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Ocular findings in Quarter Horses with hereditary equine regional dermal asthenia

Cathleen A. Mochal DVM1, William W. Miller DVM, MS, DACVO2, A. James Cooley DVM, DACVP3, Robert L. Linford DVM, PhD, DACVS4, Peter L. Ryan PhD5, and Ann M. Rashmir-Raven DVM, MS, DACVS6
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  • 1 Department of Clinical Sciences, College of Veterinary Medicine, Mississippi State University, Mississippi State, MS 39762.
  • | 2 Department of Clinical Sciences, College of Veterinary Medicine, Mississippi State University, Mississippi State, MS 39762.
  • | 3 Department of Pathobiology and Population Medicine, College of Veterinary Medicine, Mississippi State University, Mississippi State, MS 39762.
  • | 4 Department of Clinical Sciences, College of Veterinary Medicine, Mississippi State University, Mississippi State, MS 39762.
  • | 5 Department of Pathobiology and Population Medicine, College of Veterinary Medicine, Mississippi State University, Mississippi State, MS 39762.
  • | 6 Department of Clinical Sciences, College of Veterinary Medicine, Mississippi State University, Mississippi State, MS 39762.

Abstract

Objective—To compare ocular structures of Quarter Horses homozygous for hereditary equine regional dermal asthenia (HERDA) with those of Quarter Horses not affected by HERDA (control horses) and to determine the frequency of new corneal ulcers for horses with and without HERDA during a 4-year period.

Design—Cohort study of ocular structures and retrospective case series of horses with and without HERDA.

Animals—The cohort portion of the study involved 10 Quarter Horses with HERDA and 10 Quarter Horses without HERDA; the retrospective case series involved 28 horses with HERDA and 291 horses without HERDA.

Procedures—Ophthalmic examinations, Schirmer tear tests, tonometry, corneal pachymetry, histologic examinations, and scanning electron microscopy (SEM) were performed in cohorts of Quarter Horses with and without HERDA. Records were reviewed to determine the incidence of corneal ulcers in horses with and without HERDA during a 4-year period.

Results—Corneal thickness of horses with HERDA was significantly less than that of control horses, but tear production of horses with HERDA was significantly greater than that of control horses. Results of SEM revealed zones of disorganized, haphazardly arranged collagen fibrils in corneas of horses with HERDA that were not evident in corneas of control horses. The incidence of corneal ulcers was significantly greater for horses with HERDA than for horses without HERDA during the 4-year period.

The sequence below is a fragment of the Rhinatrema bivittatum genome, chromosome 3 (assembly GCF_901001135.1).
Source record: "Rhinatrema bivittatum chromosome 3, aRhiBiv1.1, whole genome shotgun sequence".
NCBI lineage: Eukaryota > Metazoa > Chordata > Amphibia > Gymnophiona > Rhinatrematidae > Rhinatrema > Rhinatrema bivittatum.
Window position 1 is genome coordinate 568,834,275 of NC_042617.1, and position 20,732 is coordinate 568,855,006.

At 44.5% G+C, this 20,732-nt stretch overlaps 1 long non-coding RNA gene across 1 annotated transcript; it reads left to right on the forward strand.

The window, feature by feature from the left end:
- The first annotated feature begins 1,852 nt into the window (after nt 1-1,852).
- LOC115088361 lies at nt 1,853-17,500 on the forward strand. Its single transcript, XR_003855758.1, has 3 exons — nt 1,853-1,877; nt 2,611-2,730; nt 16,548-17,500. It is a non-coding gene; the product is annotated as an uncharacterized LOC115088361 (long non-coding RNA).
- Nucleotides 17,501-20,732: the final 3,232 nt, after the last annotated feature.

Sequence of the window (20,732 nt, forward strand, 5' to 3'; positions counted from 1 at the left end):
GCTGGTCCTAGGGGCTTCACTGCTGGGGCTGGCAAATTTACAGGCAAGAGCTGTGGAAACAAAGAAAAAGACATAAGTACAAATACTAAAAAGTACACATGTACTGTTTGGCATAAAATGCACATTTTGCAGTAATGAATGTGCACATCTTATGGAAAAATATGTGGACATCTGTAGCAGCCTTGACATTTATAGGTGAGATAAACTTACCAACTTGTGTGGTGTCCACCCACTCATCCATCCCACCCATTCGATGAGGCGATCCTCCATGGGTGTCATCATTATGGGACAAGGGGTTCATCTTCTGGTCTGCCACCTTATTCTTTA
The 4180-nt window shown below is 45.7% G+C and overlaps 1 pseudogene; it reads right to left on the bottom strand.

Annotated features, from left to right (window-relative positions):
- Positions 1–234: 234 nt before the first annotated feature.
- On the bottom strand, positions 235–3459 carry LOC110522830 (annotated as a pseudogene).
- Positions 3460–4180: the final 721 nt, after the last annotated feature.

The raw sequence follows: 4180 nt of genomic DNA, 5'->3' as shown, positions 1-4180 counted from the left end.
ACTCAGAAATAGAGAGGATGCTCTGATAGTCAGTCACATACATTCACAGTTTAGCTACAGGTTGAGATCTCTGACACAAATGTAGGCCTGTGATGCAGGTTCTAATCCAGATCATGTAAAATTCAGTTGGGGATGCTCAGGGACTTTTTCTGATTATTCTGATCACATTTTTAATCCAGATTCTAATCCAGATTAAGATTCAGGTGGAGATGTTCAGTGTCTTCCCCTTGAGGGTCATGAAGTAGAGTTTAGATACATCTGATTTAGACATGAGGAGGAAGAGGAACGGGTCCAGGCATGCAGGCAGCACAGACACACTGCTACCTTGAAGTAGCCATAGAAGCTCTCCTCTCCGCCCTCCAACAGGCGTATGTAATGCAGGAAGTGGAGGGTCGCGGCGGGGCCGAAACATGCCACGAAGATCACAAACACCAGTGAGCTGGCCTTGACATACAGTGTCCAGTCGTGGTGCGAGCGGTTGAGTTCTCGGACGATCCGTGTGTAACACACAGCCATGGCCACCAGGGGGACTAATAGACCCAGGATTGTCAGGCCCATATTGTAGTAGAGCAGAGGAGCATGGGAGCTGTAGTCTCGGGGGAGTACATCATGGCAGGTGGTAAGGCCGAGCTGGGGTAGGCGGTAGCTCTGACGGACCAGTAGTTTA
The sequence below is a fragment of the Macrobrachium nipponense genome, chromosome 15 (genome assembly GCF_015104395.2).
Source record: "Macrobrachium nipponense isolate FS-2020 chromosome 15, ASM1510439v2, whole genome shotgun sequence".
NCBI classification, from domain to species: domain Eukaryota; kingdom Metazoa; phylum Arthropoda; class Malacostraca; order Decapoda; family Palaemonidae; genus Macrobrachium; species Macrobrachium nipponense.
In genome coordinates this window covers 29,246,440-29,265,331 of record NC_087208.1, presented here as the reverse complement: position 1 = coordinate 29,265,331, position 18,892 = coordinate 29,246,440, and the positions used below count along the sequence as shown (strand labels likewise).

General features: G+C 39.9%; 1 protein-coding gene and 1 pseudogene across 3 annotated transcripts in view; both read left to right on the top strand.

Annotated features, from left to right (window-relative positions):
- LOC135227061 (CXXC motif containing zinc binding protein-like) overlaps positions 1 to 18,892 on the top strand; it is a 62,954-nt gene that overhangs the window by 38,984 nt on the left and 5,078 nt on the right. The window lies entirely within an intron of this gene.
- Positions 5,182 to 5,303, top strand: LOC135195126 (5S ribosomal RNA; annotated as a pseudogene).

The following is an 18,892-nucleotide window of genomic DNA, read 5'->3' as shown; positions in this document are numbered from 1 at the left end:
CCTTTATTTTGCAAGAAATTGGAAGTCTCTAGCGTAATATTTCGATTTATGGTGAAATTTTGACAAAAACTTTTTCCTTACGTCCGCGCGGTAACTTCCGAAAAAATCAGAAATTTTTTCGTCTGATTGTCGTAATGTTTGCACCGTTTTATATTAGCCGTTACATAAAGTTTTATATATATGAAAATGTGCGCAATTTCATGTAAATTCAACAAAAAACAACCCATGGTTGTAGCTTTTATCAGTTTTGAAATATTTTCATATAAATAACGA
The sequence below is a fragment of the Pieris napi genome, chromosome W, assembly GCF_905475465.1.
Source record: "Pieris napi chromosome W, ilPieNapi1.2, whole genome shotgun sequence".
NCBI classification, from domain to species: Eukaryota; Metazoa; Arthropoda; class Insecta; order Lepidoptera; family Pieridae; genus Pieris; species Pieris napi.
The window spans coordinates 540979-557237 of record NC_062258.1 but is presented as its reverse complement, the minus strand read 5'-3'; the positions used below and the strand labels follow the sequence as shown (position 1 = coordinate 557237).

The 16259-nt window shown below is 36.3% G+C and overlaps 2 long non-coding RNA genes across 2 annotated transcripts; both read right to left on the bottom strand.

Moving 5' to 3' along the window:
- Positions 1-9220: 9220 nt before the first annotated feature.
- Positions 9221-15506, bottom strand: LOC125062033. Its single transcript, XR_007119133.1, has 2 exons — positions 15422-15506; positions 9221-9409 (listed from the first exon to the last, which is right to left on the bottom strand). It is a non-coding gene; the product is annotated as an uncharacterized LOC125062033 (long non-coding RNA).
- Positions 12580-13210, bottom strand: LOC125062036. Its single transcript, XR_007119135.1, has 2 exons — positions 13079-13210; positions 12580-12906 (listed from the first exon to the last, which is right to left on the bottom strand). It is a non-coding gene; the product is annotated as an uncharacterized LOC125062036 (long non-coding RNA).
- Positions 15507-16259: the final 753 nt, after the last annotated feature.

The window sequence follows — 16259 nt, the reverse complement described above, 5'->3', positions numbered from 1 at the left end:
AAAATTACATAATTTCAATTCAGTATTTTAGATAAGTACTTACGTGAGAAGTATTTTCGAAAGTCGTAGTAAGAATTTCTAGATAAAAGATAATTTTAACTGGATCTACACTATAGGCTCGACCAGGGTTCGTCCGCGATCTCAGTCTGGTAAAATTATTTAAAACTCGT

Conclusions and Clinical Relevance—Alterations in corneal thickness, arrangement of collagen fibers, and incidence of corneal ulcers indicated that abnormalities in horses with HERDA were not limited to the skin.

Abstract

Objective—To compare ocular structures of Quarter Horses homozygous for hereditary equine regional dermal asthenia (HERDA) with those of Quarter Horses not affected by HERDA (control horses) and to determine the frequency of new corneal ulcers for horses with and without HERDA during a 4-year period.

Design—Cohort study of ocular structures and retrospective case series of horses with and without HERDA.

Animals—The cohort portion of the study involved 10 Quarter Horses with HERDA and 10 Quarter Horses without HERDA; the retrospective case series involved 28 horses with HERDA and 291 horses without HERDA.

Procedures—Ophthalmic examinations, Schirmer tear tests, tonometry, corneal pachymetry, histologic examinations, and scanning electron microscopy (SEM) were performed in cohorts of Quarter Horses with and without HERDA. Records were reviewed to determine the incidence of corneal ulcers in horses with and without HERDA during a 4-year period.

Results—Corneal thickness of horses with HERDA was significantly less than that of control horses, but tear production of horses with HERDA was significantly greater than that of control horses. Results of SEM revealed zones of disorganized, haphazardly arranged collagen fibrils in corneas of horses with HERDA that were not evident in corneas of control horses. The incidence of corneal ulcers was significantly greater for horses with HERDA than for horses without HERDA during the 4-year period.

Conclusions and Clinical Relevance—Alterations in corneal thickness, arrangement of collagen fibers, and incidence of corneal ulcers indicated that abnormalities in horses with HERDA were not limited to the skin.

Contributor Notes

Dr. Rashmir-Raven's present address is the Department of Large Animal Clinical Sciences, College of Veterinary Medicine, Michigan State University, East Lansing, MI 48824.

Supported by the Department of Clinical Sciences, College of Veterinary Medicine, Mississippi State University; the American Quarter Horse Foundation (grant No. 07070633); the National Institutes of Health (NIH-NCRR RR070710); and private donors.

Presented in abstract form at the 55th Annual Convention of the American Association of Equine Practitioners, Las Vegas, December 2009.

The authors thank Amanda Lawrence for assistance with preparation of samples for scanning electron microscopy.

Address correspondence to Dr. Rashmir-Raven (rashmir@cvm.msu.edu).